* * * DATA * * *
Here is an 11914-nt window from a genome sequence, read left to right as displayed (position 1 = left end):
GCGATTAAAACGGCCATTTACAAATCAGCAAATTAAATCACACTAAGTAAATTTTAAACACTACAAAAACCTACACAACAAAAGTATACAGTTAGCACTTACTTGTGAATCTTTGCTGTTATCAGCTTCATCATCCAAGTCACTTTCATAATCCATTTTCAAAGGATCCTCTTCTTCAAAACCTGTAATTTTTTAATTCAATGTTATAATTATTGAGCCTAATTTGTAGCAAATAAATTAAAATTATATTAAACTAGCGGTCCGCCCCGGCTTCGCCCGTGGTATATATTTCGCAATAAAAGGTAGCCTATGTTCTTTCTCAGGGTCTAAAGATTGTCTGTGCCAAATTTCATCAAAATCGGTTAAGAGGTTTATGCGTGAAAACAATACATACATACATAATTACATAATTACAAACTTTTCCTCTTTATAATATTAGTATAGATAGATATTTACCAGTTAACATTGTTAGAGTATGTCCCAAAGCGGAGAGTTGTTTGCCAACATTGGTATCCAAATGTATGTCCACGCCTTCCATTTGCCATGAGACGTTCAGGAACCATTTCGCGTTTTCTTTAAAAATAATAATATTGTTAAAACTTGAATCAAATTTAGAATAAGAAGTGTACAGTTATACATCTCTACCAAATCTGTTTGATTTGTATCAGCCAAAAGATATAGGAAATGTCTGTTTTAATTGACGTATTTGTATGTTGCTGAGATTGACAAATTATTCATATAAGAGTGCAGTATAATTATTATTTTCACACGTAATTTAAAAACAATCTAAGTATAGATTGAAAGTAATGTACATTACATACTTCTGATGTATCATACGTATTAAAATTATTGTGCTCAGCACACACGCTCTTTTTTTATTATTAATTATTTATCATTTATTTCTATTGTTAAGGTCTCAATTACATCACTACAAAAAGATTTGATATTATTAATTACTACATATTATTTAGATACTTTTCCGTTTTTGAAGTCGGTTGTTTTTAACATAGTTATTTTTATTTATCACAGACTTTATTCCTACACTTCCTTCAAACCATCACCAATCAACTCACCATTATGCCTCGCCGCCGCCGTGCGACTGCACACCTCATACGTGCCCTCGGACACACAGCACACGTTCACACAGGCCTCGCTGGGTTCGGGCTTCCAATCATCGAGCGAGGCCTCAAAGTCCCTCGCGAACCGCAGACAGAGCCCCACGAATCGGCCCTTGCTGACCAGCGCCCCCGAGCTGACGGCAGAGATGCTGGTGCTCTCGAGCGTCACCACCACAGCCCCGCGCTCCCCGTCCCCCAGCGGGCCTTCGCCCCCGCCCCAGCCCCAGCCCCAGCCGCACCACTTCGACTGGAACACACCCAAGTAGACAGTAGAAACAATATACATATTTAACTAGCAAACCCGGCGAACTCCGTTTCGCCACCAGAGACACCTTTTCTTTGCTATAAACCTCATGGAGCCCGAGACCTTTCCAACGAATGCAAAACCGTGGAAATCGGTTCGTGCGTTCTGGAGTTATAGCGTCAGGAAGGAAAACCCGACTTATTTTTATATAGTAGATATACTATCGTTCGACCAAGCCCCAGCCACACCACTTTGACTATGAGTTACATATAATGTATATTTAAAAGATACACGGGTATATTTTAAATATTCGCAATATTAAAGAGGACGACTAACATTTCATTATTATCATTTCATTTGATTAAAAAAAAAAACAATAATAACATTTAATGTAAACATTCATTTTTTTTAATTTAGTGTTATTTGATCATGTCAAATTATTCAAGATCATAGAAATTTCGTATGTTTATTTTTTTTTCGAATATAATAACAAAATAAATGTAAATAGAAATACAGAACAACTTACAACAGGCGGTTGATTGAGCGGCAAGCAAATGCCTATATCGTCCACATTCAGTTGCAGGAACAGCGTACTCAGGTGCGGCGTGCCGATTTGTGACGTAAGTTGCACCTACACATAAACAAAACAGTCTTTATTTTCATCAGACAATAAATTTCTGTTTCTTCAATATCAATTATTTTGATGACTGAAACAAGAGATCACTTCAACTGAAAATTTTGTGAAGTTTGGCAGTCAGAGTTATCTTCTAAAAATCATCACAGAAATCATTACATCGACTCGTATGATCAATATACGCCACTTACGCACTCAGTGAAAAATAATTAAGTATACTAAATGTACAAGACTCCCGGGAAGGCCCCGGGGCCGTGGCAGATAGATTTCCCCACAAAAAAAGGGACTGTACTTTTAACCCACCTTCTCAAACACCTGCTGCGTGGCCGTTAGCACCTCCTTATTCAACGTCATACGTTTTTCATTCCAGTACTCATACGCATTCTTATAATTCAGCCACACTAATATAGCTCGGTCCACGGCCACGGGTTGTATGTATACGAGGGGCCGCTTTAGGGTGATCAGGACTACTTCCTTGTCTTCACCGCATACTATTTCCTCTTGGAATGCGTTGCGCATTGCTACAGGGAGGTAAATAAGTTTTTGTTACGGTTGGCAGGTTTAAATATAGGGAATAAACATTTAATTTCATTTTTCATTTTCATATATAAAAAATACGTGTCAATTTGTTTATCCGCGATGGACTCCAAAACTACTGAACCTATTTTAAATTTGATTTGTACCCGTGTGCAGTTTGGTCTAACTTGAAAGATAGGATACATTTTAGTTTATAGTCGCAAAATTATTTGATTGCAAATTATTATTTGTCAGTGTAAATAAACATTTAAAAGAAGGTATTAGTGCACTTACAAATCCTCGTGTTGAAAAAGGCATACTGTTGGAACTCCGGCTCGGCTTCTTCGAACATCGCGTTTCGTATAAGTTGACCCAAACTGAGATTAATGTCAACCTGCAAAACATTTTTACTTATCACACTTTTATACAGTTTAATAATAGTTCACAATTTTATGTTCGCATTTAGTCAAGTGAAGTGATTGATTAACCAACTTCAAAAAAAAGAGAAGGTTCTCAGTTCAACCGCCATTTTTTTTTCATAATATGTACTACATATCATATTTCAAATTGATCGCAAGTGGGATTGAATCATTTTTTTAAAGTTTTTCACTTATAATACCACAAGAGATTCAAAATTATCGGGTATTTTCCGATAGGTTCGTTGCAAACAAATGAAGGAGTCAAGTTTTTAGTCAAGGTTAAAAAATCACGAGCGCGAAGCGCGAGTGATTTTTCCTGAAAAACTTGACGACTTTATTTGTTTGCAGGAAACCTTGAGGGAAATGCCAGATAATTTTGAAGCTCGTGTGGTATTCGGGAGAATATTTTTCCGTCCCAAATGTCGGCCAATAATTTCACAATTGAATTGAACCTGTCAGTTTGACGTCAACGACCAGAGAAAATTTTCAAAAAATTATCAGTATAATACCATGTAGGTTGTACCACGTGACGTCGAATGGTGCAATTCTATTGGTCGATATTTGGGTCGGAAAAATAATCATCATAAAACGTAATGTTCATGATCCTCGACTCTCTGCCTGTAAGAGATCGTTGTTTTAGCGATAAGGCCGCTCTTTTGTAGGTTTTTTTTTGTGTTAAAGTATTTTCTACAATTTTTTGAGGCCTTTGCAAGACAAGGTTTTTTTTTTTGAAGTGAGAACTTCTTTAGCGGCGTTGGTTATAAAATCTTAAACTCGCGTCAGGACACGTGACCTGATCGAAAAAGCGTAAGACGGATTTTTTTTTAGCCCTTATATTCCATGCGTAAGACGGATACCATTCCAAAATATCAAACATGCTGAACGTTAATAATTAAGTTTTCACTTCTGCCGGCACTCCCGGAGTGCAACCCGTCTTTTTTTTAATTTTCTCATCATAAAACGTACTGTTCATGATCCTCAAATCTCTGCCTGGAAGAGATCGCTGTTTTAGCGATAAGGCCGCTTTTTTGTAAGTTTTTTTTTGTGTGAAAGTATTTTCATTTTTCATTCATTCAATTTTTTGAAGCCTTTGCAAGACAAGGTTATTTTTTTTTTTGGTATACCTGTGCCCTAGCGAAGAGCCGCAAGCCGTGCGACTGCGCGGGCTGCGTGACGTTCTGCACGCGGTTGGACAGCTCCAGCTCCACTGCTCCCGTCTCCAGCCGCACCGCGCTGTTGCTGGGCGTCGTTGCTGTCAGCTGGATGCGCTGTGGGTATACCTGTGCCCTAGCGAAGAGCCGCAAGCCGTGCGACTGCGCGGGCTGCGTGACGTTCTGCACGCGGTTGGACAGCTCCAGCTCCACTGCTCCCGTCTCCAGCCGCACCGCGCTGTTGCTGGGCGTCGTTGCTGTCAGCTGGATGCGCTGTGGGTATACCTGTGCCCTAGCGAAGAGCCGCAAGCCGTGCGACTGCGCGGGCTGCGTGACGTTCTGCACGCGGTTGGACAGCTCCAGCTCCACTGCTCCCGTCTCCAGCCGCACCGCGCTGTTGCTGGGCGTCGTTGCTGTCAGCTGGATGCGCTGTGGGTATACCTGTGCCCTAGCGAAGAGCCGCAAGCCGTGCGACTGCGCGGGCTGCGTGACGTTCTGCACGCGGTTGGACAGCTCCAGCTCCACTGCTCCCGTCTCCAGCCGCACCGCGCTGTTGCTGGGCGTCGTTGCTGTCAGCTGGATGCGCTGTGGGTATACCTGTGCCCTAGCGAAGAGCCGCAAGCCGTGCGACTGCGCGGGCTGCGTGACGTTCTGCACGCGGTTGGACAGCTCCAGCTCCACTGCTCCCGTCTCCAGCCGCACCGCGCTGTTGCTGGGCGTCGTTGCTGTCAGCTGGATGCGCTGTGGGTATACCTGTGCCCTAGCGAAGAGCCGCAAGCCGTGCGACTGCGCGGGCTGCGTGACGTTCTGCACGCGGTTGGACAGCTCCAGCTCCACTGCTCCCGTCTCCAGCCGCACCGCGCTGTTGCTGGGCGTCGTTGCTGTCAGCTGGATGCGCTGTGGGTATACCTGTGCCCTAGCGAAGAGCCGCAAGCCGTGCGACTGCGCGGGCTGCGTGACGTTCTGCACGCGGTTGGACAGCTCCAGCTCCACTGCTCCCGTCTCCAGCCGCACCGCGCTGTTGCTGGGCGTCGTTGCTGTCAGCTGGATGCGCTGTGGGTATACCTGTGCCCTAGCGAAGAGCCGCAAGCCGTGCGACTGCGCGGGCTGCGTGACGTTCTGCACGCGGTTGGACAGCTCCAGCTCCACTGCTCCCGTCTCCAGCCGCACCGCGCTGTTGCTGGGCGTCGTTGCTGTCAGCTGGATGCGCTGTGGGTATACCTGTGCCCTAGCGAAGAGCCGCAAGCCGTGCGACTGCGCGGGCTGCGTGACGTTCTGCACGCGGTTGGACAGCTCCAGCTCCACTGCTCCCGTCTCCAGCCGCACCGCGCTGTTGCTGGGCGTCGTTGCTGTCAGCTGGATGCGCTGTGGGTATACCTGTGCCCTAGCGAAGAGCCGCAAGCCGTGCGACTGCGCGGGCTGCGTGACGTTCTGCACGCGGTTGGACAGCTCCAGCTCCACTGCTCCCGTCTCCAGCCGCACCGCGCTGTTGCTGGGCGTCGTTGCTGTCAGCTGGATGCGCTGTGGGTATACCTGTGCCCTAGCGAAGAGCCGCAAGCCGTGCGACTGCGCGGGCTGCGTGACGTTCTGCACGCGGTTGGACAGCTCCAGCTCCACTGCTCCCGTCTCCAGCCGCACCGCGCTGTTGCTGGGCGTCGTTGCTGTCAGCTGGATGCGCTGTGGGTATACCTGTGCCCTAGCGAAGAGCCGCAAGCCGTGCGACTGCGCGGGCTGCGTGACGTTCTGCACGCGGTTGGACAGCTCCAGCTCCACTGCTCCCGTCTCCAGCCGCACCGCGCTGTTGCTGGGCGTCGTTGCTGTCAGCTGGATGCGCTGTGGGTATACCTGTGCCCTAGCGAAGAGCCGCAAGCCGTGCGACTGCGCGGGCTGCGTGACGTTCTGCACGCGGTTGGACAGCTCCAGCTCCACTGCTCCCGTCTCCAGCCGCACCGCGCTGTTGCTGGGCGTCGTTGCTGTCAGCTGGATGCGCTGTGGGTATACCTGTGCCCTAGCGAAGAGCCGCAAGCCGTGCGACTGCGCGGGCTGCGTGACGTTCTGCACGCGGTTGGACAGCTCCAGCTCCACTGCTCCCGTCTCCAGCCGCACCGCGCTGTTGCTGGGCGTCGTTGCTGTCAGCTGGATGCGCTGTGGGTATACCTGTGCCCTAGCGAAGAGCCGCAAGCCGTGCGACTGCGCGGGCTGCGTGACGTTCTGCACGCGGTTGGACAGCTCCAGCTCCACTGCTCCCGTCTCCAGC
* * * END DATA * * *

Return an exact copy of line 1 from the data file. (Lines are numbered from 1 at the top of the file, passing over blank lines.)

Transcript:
Here is an 11914-nt window from a genome sequence, read left to right as displayed (position 1 = left end):